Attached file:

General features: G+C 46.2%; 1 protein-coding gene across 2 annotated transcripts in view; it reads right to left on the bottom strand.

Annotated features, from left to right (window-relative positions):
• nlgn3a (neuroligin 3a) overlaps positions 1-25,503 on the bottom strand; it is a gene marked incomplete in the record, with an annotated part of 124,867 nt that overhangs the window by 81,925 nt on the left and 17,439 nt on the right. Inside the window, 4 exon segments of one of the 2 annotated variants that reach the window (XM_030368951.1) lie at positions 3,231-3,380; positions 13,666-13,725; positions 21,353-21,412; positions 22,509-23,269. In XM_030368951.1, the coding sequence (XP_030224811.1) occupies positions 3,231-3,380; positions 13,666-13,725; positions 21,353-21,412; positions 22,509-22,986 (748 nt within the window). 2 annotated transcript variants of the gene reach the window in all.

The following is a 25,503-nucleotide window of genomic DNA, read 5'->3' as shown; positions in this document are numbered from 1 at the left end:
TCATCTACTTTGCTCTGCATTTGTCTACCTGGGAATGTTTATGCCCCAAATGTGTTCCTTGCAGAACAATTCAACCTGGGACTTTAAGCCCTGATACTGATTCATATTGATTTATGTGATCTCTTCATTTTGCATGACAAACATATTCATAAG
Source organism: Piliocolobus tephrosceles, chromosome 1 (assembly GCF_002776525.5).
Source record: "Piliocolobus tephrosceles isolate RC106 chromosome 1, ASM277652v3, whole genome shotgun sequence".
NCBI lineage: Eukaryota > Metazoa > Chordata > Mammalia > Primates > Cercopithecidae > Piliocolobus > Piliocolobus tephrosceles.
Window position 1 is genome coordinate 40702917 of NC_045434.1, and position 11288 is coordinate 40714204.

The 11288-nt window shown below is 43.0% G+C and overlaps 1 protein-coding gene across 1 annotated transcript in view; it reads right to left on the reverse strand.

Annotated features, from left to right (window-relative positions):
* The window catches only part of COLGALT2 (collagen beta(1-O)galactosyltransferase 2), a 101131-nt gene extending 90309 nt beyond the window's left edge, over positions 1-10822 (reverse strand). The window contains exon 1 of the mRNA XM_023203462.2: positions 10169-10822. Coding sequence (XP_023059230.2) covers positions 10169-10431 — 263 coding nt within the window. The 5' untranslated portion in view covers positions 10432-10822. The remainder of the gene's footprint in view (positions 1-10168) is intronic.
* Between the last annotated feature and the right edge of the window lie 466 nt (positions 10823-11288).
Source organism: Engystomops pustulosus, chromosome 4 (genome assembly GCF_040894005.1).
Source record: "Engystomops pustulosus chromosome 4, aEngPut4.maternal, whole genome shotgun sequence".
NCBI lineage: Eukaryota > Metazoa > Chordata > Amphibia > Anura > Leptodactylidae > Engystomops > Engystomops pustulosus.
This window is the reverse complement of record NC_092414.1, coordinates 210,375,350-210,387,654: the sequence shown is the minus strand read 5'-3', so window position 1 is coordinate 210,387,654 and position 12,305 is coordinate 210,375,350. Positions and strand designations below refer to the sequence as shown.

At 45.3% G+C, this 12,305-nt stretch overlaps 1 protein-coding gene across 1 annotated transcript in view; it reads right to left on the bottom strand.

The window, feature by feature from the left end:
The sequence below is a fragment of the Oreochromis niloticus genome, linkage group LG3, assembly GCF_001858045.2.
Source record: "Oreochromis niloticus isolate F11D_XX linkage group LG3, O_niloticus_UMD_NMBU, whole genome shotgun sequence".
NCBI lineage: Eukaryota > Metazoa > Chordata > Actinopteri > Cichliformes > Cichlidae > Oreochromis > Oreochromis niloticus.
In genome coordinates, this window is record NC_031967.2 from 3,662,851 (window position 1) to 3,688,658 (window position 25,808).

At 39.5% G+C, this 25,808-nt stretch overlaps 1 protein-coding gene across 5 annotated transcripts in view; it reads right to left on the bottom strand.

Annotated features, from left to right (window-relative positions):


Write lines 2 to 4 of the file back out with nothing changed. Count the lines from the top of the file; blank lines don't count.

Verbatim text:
Annotated features, from left to right (window-relative positions):
• nlgn3a (neuroligin 3a) overlaps positions 1-25,503 on the bottom strand; it is a gene marked incomplete in the record, with an annotated part of 124,867 nt that overhangs the window by 81,925 nt on the left and 17,439 nt on the right. Inside the window, 4 exon segments of one of the 2 annotated variants that reach the window (XM_030368951.1) lie at positions 3,231-3,380; positions 13,666-13,725; positions 21,353-21,412; positions 22,509-23,269. In XM_030368951.1, the coding sequence (XP_030224811.1) occupies positions 3,231-3,380; positions 13,666-13,725; positions 21,353-21,412; positions 22,509-22,986 (748 nt within the window). 2 annotated transcript variants of the gene reach the window in all.

The following is a 25,503-nucleotide window of genomic DNA, read 5'->3' as shown; positions in this document are numbered from 1 at the left end: